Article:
THEME: ZACCHAEUS – CALLED BY NAME
READINGS: Wisdom 11:22-12:2/ 2 Thessalonians 1:11-2:2/ Luke 19:1-10
31st Sunday in Ordinary Time
The main message of today is about God’s mercy and our repentance. However, because we reflected on this theme not long ago,1 let us reflect on another aspect of today’s gospel reading, namely, the fact that when Jesus saw Zacchaeus on the sycamore tree, He called him by name.
The name “Zacchaeus” means the “pure” or “righteous” one. However, prior to encountering Jesus Christ, Zacchaeus’ life and work were far from purity or righteousness. In the first place, Zacchaeus, as a chief tax collector, amassed wealth by “over-taxing” his fellow Jews. Secondly, his fellow Jews considered him unpatriotic, as he collected taxes for their oppressive “colonial masters”. Moreover, the Jews considered Zacchaeus and other tax collectors as sinful, because of their alliance with gentile “colonial masters” who did not believe in Yahweh.
Fortunately for Zacchaeus, his encounter with Jesus Christ led him back on the path to recover his true identity. Jesus forgave him and made him true to his name: the “pure” or “righteous” one. Zacchaeus would, then, give out half of his property to the poor and pay back fourfold anyone he had defrauded (cf. Luke 19:8).
Beloved, learning from the story of Zacchaeus, we need to examine whether we are living in accordance with our Christian names and identity. If we are not living in accordance with the meanings of our Christian names and identity, then, as the Lord did for Zacchaeus, He is calling us to live in accordance with the meanings of our names and identity.
My name is John, which means “God’s favour”. Therefore, Jesus is calling and leading me back to those favours of God I have lost through sin. Now, what is your name? What is the meaning of your name? Are you living up to the meaning of the name you bear? If your lifestyle is a deviation from the meaning of your name, then, as the Lord did for Zacchaeus, He is calling you to live in accordance with the meaning of your name.
This is also an opportunity to look at issue about taking Christian names at Baptism. Some African Christians, without making a distinction between biblical or saintly names (on the one hand) and European names that are not associated with saints (on the other hand), have dropped their baptismal names (e.g. Francis, Cecilia, Peter, Mary). The reason they give is that such names are those of their former colonial masters.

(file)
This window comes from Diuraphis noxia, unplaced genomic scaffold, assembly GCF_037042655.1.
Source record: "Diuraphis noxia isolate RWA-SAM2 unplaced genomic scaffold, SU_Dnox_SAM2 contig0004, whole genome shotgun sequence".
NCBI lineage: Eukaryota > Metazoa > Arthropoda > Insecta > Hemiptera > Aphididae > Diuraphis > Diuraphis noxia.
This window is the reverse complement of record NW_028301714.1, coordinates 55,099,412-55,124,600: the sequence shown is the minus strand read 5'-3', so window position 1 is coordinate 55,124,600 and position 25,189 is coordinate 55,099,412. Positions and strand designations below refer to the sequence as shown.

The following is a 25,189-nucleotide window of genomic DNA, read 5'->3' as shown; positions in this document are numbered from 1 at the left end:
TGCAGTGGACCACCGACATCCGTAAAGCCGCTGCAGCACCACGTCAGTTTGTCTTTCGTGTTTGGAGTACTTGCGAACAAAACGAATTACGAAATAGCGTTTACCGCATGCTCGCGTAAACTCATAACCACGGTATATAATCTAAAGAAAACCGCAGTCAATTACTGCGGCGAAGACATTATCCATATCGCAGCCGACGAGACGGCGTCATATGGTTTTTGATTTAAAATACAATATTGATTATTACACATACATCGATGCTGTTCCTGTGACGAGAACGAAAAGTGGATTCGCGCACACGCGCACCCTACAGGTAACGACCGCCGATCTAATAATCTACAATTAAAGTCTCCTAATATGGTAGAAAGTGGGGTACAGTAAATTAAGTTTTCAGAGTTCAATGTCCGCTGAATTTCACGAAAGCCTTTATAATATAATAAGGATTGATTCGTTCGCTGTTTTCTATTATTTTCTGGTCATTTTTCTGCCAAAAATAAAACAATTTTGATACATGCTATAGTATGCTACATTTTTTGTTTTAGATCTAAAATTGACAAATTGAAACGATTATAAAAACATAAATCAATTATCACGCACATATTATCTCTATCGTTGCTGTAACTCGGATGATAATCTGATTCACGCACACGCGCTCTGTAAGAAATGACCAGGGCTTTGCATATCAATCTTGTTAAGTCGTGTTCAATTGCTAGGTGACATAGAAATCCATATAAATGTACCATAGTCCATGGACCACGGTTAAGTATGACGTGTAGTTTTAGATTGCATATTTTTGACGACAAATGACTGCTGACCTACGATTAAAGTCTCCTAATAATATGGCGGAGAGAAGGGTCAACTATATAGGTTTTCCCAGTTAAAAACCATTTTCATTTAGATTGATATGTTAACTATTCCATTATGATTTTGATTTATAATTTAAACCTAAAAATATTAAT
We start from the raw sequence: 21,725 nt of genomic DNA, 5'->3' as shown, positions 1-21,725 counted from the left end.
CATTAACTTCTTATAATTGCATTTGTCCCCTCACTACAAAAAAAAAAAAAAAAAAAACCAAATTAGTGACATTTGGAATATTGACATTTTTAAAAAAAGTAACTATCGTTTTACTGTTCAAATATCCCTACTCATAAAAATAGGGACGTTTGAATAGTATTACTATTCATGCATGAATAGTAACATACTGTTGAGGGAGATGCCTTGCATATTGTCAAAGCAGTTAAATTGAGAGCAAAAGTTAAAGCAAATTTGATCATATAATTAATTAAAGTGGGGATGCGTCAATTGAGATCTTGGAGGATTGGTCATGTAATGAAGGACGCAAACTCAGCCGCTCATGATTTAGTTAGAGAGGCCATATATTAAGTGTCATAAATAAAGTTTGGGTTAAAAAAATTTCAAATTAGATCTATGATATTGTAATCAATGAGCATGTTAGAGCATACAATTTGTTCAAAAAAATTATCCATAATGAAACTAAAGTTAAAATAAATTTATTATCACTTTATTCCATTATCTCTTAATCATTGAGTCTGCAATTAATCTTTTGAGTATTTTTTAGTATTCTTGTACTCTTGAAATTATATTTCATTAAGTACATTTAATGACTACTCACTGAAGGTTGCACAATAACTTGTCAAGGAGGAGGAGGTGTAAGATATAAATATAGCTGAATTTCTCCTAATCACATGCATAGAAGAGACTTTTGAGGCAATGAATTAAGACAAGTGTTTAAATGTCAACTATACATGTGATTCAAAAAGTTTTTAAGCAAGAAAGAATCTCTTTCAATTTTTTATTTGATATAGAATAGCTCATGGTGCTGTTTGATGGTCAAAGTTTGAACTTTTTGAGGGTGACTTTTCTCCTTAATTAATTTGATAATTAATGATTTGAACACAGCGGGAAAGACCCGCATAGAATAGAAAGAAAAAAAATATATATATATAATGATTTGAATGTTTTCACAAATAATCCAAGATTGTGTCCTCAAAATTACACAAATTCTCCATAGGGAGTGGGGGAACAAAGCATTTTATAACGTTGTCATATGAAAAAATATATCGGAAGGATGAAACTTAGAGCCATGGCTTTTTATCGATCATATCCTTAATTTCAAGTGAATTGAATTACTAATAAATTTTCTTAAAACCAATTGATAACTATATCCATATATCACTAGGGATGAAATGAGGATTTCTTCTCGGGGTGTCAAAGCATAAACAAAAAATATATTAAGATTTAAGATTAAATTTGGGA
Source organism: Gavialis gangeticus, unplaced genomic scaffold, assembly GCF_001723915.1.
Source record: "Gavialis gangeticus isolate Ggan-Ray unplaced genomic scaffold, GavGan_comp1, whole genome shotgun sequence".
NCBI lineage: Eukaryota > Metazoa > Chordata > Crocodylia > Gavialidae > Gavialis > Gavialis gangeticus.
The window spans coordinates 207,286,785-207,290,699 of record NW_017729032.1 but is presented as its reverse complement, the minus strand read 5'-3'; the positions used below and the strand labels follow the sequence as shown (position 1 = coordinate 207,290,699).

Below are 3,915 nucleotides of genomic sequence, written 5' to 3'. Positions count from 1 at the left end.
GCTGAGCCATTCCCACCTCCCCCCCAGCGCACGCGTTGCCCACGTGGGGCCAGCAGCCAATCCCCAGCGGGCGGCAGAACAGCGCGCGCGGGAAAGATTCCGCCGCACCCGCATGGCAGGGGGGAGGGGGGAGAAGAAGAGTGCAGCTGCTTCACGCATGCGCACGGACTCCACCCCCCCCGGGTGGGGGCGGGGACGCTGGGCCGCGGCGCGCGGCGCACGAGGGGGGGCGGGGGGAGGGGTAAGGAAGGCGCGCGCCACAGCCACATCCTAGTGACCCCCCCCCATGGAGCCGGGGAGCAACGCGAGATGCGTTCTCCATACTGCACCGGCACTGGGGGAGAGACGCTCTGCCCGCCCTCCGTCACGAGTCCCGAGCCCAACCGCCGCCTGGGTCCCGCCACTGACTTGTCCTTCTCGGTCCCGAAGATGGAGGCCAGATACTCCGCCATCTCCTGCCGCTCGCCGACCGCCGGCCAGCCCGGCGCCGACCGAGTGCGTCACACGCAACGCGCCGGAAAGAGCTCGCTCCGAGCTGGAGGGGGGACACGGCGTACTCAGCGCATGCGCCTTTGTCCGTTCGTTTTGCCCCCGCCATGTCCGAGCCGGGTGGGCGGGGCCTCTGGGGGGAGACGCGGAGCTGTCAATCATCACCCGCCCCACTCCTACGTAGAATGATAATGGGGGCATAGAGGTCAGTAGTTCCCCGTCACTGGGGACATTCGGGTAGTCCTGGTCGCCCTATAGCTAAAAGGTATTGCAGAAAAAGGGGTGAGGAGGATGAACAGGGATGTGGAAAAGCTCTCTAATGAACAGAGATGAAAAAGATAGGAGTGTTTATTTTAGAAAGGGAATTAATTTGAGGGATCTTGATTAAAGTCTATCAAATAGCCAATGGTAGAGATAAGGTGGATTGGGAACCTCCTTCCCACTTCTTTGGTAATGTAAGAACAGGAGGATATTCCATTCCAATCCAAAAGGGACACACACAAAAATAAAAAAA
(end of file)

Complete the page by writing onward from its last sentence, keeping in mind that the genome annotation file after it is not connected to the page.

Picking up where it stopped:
Such people seem to forget the fact that a name says something about one’s identity. For instance, the change in name of a married woman says something about her new status. Similarly, in some religions (e.g. Islam, Christianity, etc.), a new member is given a new name to signify the person’s new spiritual status. As Christians, we believe that our encounter with God gives us a new spiritual status, and this could be externalized by the Christian names given. This Christian practice could be traced to the Bible, e.g., Abram became Abraham, Jacob became Israel, Simon was called Peter and Saul, Paul. Thus, at baptism, when, through Christ and by the action of the Holy Spirit, we become adopted children of the Triune God, we are given new names to signify our new relationship with Him.
Why, then, will some drop their names which signify their new relationship with God? Instead of dropping our baptismal names, we should rather live up to what they signify: (a) our relationship with God, (b) the meaning of our names, and (c) the virtues and other good examples of the saints we have been named after.
Ironically, while some Africans have dropped an essential sign of their identification with Christ (namely their baptismal names) in reaction to “neo-colonization”, everything else about them shows that they are actually still colonized: their hair styles, the suit they wear in the scorching sun, their (imported) shoes – you name them. These are rather the non-essentials of Christian identity that they should drop and not their baptismal names!
This is, however, not to say that one cannot be baptized with African names like “Adom” (which is the Akan word for “grace”), “Nutifafa” (which is the Ewe word for “peace”), etc. These names are Christian virtues or values and, therefore, they are acceptable . However, names like Kojo, Adjoa, Kobina, Abena, etc. only identify the day of the week on which one was born. They say nothing about our relationship with Christ! Therefore, such names are not ideal for baptism. Moreover, the situation is even worse when some retain their local names that are associated with idols.
Beloved, as Zacchaeus was called, forgiven and made to live by the meaning of his name, so may we heed the call of Christ to enjoy God’s mercy. Finally, may the harmony between our names and our lives be an effective testimony of our genuine relationship with Christ. Amen!
1 See the homily entitled, “God’s Mercy Endures Forever” (i.e. homily of Twenty-Fourth Sunday in Ordinary Time, Year C).
By Very Rev. Fr. John Louis